When I was in college, my grandpa would call me once a week to check in. If I didn’t pick up, which sometimes happened because I would sleep in on the weekends and he would call at the crack of dawn, he’d leave a voicemail:
“Hey, Jon boy. I was just thinking this morning and you were on my mind and I says, well I should give him a call, and well, I’m calling you now to see how you’re doin’. I guess you might still be sleeping and that’s okay, we can talk soon. Your grandma and I are thinking of you. Call back soon and we’ll talk later. Okay, see ya.”
One of my favorite messages from him that I still have saved on my phone is when he called to let me know that a squirrel in his backyard came by to grab the peanuts we left out on the back deck a few days earlier.
“Yeah Jon I thought I’d let ya know the squirrel came by to get those three peanuts! Thought I’d just give you a jingle, you were on my mind, and I hope you’re having a good day.”
His tone would make it sound like it was such a spontaneous thing, that he just happened to think to call me that day, and not like it was a very regular thing that happened on a consistent basis, which it was. My grandpa has always been like that—doing things for others, giving his time and sharing gifts with everyone around him but never in a way that implied any obligation. His gifts always came from the heart, with minimal flare.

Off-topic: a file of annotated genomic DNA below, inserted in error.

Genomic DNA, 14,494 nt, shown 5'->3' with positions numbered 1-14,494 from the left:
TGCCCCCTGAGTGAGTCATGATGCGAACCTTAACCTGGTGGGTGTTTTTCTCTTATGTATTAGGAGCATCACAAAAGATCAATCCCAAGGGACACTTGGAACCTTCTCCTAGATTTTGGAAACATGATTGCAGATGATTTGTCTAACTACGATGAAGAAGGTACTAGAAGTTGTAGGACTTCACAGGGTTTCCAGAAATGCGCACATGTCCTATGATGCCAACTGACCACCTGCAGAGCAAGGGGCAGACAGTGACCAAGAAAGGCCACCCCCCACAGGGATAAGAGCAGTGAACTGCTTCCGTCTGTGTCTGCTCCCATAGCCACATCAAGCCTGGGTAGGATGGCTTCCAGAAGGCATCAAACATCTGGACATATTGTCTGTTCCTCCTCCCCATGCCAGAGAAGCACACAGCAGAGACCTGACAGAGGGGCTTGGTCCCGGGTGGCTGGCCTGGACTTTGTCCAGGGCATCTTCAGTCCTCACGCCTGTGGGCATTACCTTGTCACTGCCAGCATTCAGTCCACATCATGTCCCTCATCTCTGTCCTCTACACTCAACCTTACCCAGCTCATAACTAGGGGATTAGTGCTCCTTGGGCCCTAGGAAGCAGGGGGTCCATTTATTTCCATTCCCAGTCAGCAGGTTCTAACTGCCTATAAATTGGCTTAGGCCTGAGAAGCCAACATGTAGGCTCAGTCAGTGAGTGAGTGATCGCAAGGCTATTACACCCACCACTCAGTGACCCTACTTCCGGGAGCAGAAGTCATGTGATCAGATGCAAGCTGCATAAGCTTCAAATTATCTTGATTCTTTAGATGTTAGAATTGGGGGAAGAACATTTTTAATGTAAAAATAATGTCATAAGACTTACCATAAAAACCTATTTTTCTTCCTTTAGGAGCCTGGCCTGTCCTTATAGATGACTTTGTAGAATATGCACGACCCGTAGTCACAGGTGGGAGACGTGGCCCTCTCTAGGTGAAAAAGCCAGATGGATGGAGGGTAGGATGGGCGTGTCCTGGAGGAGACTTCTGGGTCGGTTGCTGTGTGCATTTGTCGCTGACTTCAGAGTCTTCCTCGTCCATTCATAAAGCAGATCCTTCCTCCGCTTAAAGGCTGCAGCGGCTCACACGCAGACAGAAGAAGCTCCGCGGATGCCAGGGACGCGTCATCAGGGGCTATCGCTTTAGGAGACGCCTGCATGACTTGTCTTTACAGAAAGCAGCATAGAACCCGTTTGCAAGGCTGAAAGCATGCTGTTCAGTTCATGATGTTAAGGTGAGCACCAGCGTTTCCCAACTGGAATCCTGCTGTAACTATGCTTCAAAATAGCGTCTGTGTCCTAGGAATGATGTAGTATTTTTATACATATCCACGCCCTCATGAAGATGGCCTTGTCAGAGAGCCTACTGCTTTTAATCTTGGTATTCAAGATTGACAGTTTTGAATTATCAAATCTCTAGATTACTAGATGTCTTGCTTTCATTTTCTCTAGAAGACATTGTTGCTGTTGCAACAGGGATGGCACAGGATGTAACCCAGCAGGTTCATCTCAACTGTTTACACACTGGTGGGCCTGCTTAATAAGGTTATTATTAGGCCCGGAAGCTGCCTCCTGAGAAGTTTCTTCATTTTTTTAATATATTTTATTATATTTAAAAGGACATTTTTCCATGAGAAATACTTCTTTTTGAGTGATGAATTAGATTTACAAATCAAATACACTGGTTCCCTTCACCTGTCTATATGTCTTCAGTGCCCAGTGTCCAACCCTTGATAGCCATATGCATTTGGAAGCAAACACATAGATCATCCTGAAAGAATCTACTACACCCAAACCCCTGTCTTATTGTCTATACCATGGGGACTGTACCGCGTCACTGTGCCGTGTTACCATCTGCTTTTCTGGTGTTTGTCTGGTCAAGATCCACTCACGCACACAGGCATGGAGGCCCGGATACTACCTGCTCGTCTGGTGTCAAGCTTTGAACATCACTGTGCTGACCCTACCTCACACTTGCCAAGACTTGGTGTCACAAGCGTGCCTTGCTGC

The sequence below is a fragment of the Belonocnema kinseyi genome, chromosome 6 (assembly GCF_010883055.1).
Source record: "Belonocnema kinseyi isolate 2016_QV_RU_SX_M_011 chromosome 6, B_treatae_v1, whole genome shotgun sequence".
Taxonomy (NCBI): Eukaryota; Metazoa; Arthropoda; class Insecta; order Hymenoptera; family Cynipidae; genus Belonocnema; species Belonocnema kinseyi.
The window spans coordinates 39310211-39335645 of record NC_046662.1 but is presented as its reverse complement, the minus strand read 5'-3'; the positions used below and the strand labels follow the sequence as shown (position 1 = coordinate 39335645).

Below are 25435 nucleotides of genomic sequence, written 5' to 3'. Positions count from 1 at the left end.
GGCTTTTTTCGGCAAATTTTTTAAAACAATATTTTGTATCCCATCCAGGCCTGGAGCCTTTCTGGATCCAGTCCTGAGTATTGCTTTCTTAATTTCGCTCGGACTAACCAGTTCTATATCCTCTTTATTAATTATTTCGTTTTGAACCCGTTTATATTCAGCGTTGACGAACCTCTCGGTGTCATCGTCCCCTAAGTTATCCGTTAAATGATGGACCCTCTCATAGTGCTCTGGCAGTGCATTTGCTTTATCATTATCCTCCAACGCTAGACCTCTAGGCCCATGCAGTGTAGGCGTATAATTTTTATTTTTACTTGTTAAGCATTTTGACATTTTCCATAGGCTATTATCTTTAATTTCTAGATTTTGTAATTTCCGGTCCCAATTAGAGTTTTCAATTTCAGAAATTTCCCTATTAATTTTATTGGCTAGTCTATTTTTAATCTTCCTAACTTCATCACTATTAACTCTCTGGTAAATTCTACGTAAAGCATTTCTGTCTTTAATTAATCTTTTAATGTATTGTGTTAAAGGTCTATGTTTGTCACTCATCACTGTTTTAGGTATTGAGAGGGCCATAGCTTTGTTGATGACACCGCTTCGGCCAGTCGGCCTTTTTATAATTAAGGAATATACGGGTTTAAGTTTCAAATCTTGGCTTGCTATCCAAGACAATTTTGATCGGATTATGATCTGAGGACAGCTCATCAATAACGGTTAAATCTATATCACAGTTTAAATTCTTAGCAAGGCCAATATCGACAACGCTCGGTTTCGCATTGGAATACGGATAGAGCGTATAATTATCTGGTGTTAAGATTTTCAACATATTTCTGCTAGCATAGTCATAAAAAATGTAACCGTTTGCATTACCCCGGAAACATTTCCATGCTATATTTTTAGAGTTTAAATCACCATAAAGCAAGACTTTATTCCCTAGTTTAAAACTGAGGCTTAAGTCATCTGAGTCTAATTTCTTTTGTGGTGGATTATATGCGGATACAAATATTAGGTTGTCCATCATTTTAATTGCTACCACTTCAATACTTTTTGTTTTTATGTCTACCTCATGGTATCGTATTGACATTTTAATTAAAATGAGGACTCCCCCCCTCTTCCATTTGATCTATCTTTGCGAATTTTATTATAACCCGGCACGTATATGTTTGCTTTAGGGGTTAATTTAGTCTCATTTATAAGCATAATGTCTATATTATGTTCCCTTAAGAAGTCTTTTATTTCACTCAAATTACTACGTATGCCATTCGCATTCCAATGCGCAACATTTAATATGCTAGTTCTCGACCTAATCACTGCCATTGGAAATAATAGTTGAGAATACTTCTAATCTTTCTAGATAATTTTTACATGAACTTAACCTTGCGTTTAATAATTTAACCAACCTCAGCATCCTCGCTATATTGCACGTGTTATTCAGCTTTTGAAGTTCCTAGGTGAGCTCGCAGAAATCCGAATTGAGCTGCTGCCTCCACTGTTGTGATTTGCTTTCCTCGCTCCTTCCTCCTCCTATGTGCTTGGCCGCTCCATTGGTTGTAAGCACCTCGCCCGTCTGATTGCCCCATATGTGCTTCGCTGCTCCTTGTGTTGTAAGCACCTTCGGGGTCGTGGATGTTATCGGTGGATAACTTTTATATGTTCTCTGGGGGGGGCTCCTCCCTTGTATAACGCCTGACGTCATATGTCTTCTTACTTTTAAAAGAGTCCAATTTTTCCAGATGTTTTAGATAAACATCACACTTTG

He is ninety-two years old, going on ninety-three in a few weeks. In the last few years alone he has survived multiple forms of cancer, a short bout with COVID-19, and the loneliness of losing his life partner, my grandma, after a lifetime together. He has survived; yet, over the last few years his health has declined. His mind is a little less sharp and his energy low. So I don’t get phone calls from Grandpa anymore. He still thinks of every member of his family, though, when he says his daily prayers, stopping to pray for each of his kids, grandkids, and great-grandkids by name.
I think about my grandpa a lot lately, especially when I’m at work and ready to call it quits. Tree work is challenging, and sometimes it makes me question if what I’m doing is worth the physical strain, if it’s what I should be doing with my degrees. But then I think of my grandpa growing up on an Iowa farm and the daily chores he did to feed his family. I think of his decades as a mechanic, how he dedicated himself to his trade and found value in doing a quality job from start to finish. He lived by hard work; it may not have been work on a world-changing scale, but it was work that he poured himself into to make a difference in the lives of others. Then again, in what other way does the world change?
I find inspiration in my grandpa’s influence in my life, and I still feel cherished by his attentiveness to the lives of his grandkids. Thinking about my grandpa gives me a boost and makes me want to give my work my all, to dedicate myself to doing a quality job, especially when I start feeling tired. Where that extra energy comes from, I don’t know. Maybe it’s his daily prayers floating up to heaven.
Years later, I’m glad I didn’t always pick up when Grandpa called. I’m glad I have those thirty-second voicemails saved on my phone so I can replay them and hear his voice, healthy and full of energy. I don’t think I’ll ever delete them.
Jon Gorter (‘17) graduated from Calvin with degrees in English and environmental studies and holds an MS in natural resources from the University of Michigan. He enjoys fly fishing, mushroom foraging, and waterfall scrambling near his home in the Blue Ridge Mountains of North Carolina.